The first thing I noticed when firing up the course is that the videos are excellently and professionally filmed in crisp high-quality HD widescreen (1920 x 1080). This is a far cry from the typical crummy-camcorder-in-the-back-of-the-room found in many online theological courses! Instead, this is slick, crisp, and clear. You are not peeking in on another’s class; these are made with you in mind. It feels like a personal lecture with a scholar.
The style is minimalistic. The teacher stands in front of a plain white background and looks directly at the camera/viewer. Helpful text appears from time to time to accentuate the teacher’s main points, which is all tastefully done. There are no other images, such as maps, 3D models, screensaver-like images, etc. – at least, not in Walton’s Old Testament Genres Course. I’ll admit that I’m glad, because these things almost always look dated quickly (often as soon as they’re released!). Of course, minimalist design will no doubt go out of fashion eventually, though I do think these will age well and, in the end, clean and simple is always cool.
Of course, the charisma of the teacher will no doubt impact the effectiveness of this simple style. Walton seems to have all the qualities of a great teacher – he chooses his words well, varies his delivery, uses his hands, and is overall enjoyable to listen to and watch. Weaker teachers may feel a little more uncomfortable with the “naked” set up, and this may result in weaker classes. This is all speculation of course. Logos no doubt is selective in not only choosing reputable scholars in their respective fields, but also good communicators (as, of course, those two things don’t always go together!). If all the teachers are like Walton this won’t be an issue.
The video can be viewed either full-screen or in its own panel alongside other material like notes, Bible, transcript, etc. The streaming-quality also smoothly adjusts (like Netflix) depending on one’s bandwidth.
The lectures are broken into smaller 5-10 minute bite-sized segments and this reveals significant thought and care being put into adapting a seminary course for this new context. Each segment aims to only make a few points, which ends up more memorable as a result. They also require less commitment from the viewer than a single 40 to 90-minute lecture. I got into the habit of squeezing in a 7 minute video each day.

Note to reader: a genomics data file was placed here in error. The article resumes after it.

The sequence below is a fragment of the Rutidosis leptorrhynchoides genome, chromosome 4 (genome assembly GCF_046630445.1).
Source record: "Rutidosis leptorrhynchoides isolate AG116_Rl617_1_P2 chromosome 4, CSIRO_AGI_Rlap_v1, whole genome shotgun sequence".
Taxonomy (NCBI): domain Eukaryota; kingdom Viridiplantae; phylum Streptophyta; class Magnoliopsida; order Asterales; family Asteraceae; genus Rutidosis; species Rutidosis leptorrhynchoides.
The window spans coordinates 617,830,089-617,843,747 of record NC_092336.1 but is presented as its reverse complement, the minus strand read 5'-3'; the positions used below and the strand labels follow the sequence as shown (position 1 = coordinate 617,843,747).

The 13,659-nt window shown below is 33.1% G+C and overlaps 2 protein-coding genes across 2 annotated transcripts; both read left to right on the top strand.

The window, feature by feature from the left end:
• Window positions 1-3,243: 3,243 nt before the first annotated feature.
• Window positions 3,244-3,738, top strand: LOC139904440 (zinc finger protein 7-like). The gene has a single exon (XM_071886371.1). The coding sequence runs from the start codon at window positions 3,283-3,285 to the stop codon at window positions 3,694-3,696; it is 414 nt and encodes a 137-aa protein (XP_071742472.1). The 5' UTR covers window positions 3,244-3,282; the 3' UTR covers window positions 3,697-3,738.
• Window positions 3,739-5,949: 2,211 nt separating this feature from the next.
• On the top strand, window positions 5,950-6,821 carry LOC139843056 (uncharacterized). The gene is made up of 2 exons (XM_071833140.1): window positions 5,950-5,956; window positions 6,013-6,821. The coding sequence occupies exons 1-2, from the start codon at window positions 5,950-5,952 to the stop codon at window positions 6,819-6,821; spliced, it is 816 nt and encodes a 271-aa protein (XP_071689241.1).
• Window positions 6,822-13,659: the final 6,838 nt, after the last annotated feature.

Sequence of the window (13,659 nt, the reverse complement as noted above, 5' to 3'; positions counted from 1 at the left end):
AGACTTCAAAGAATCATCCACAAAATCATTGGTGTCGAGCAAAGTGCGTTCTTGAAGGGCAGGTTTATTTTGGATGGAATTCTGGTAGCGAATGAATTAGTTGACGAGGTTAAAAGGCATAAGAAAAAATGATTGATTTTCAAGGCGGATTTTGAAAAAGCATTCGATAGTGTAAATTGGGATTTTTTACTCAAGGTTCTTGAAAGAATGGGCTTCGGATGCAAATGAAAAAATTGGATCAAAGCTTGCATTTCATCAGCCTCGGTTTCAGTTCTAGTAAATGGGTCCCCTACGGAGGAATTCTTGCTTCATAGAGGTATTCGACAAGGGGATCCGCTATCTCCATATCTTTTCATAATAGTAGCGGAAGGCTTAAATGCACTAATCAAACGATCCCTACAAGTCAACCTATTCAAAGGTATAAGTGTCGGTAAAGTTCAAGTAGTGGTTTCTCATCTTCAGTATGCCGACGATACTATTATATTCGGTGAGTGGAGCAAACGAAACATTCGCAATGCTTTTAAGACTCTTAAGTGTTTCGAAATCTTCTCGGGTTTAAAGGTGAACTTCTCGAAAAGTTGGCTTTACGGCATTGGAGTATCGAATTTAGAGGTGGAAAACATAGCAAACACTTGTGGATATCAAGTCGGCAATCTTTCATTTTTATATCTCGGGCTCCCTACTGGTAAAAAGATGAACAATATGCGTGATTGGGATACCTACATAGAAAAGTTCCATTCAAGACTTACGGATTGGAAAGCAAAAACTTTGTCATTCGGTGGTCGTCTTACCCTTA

In Walton’s Old Testament Genres course this works well: for example, one video will be on the Psalms, another on ancient history writing, and another on Apocalyptic literature. I’m interested to see how the segmented videos will work in an exegetical course; if they break up the passages too much, it may result in disjointedness. This will no doubt come up in the Genesis 1-3 course that I’ll review later.
Inserted among Walton’s lessons are specific training videos from the Logos staff that help integrate Walton’s material into Logos. For example, using Logos to find other ANE legal texts or using Logos to research prophet figures in the Bible. I will talk about these in the next post.
Download or Stream?
Since this is Logos Mobile Education, one may ask “do I need an internet connection at all times?”. I have iffy internet at times – resulting in constant video quality shifts, or pausing to buffer – so I prefer to download things where possible. I was glad to discover that the lessons could be downloaded to be played back at full quality anytime. This is also helpful for those using a laptop and traveling.